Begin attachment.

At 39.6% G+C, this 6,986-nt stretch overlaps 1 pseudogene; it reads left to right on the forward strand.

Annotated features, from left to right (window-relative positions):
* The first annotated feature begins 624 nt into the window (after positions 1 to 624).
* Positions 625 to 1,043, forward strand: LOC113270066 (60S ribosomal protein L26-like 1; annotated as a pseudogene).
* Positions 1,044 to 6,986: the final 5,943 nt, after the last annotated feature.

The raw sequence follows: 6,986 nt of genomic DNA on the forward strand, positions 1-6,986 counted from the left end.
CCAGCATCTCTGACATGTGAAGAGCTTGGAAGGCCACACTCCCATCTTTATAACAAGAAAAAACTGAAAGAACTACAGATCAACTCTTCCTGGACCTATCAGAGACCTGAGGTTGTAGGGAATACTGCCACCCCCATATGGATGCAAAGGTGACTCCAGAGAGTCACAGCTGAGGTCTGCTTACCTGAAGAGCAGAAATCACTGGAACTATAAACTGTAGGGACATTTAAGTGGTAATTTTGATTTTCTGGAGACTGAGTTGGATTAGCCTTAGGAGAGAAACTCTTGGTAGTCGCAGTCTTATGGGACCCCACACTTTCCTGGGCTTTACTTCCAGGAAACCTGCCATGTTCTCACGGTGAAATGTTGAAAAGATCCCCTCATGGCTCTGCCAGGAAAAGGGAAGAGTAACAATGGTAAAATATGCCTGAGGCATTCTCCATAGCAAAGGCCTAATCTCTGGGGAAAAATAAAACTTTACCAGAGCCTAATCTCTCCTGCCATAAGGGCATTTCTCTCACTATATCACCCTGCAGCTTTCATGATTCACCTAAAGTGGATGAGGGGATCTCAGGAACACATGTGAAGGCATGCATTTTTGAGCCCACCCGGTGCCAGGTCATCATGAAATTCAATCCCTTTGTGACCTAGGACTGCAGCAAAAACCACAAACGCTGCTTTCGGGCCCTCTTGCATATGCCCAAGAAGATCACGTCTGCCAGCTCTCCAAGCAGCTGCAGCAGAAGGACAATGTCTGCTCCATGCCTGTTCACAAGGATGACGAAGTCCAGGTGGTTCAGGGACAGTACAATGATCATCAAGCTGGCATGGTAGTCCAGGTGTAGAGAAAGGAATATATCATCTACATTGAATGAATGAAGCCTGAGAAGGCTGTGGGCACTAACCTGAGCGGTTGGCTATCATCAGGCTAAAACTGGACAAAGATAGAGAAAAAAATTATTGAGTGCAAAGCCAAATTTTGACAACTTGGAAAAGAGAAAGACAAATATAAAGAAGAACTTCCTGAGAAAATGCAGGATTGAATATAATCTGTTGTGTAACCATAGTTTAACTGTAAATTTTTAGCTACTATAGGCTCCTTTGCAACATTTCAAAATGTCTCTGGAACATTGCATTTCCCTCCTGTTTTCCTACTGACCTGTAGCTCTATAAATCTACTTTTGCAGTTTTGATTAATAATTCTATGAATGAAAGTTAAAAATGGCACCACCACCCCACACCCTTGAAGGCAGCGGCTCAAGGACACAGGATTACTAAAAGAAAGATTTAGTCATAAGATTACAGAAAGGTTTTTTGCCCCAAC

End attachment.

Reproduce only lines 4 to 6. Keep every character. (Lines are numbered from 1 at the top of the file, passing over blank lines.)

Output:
* Positions 625 to 1,043, forward strand: LOC113270066 (60S ribosomal protein L26-like 1; annotated as a pseudogene).
* Positions 1,044 to 6,986: the final 5,943 nt, after the last annotated feature.

The raw sequence follows: 6,986 nt of genomic DNA on the forward strand, positions 1-6,986 counted from the left end.